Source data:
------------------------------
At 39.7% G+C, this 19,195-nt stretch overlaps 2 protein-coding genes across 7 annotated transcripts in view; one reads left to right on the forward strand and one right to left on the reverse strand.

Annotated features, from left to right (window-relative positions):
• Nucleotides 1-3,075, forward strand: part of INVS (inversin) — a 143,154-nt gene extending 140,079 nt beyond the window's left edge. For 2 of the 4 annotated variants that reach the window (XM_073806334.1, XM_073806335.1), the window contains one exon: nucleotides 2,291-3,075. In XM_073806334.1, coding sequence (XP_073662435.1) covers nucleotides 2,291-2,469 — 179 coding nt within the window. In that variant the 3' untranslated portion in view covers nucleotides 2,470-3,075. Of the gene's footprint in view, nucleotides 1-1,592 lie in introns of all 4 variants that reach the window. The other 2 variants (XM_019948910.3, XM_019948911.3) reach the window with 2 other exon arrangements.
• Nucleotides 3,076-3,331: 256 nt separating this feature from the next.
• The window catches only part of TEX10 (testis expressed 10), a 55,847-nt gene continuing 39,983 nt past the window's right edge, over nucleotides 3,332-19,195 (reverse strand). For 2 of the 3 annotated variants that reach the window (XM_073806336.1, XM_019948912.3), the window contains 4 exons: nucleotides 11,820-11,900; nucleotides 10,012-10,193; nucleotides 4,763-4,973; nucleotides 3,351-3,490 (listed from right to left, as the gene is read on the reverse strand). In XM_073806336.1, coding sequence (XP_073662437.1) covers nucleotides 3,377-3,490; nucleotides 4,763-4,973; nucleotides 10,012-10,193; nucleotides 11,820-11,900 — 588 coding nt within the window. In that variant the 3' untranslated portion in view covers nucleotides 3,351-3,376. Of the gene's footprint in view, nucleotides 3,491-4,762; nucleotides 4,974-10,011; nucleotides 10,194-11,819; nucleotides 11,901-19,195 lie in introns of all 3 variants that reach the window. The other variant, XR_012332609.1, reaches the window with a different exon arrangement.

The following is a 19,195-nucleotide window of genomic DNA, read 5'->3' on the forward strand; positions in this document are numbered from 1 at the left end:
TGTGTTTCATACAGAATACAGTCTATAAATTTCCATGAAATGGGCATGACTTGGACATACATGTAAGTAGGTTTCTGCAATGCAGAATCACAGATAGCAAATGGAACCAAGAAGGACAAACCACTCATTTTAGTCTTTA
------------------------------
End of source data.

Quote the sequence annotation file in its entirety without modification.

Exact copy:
At 39.7% G+C, this 19,195-nt stretch overlaps 2 protein-coding genes across 7 annotated transcripts in view; one reads left to right on the forward strand and one right to left on the reverse strand.

Annotated features, from left to right (window-relative positions):
• Nucleotides 1-3,075, forward strand: part of INVS (inversin) — a 143,154-nt gene extending 140,079 nt beyond the window's left edge. For 2 of the 4 annotated variants that reach the window (XM_073806334.1, XM_073806335.1), the window contains one exon: nucleotides 2,291-3,075. In XM_073806334.1, coding sequence (XP_073662435.1) covers nucleotides 2,291-2,469 — 179 coding nt within the window. In that variant the 3' untranslated portion in view covers nucleotides 2,470-3,075. Of the gene's footprint in view, nucleotides 1-1,592 lie in introns of all 4 variants that reach the window. The other 2 variants (XM_019948910.3, XM_019948911.3) reach the window with 2 other exon arrangements.
• Nucleotides 3,076-3,331: 256 nt separating this feature from the next.
• The window catches only part of TEX10 (testis expressed 10), a 55,847-nt gene continuing 39,983 nt past the window's right edge, over nucleotides 3,332-19,195 (reverse strand). For 2 of the 3 annotated variants that reach the window (XM_073806336.1, XM_019948912.3), the window contains 4 exons: nucleotides 11,820-11,900; nucleotides 10,012-10,193; nucleotides 4,763-4,973; nucleotides 3,351-3,490 (listed from right to left, as the gene is read on the reverse strand). In XM_073806336.1, coding sequence (XP_073662437.1) covers nucleotides 3,377-3,490; nucleotides 4,763-4,973; nucleotides 10,012-10,193; nucleotides 11,820-11,900 — 588 coding nt within the window. In that variant the 3' untranslated portion in view covers nucleotides 3,351-3,376. Of the gene's footprint in view, nucleotides 3,491-4,762; nucleotides 4,974-10,011; nucleotides 10,194-11,819; nucleotides 11,901-19,195 lie in introns of all 3 variants that reach the window. The other variant, XR_012332609.1, reaches the window with a different exon arrangement.

The following is a 19,195-nucleotide window of genomic DNA, read 5'->3' on the forward strand; positions in this document are numbered from 1 at the left end:
TGTGTTTCATACAGAATACAGTCTATAAATTTCCATGAAATGGGCATGACTTGGACATACATGTAAGTAGGTTTCTGCAATGCAGAATCACAGATAGCAAATGGAACCAAGAAGGACAAACCACTCATTTTAGTCTTTA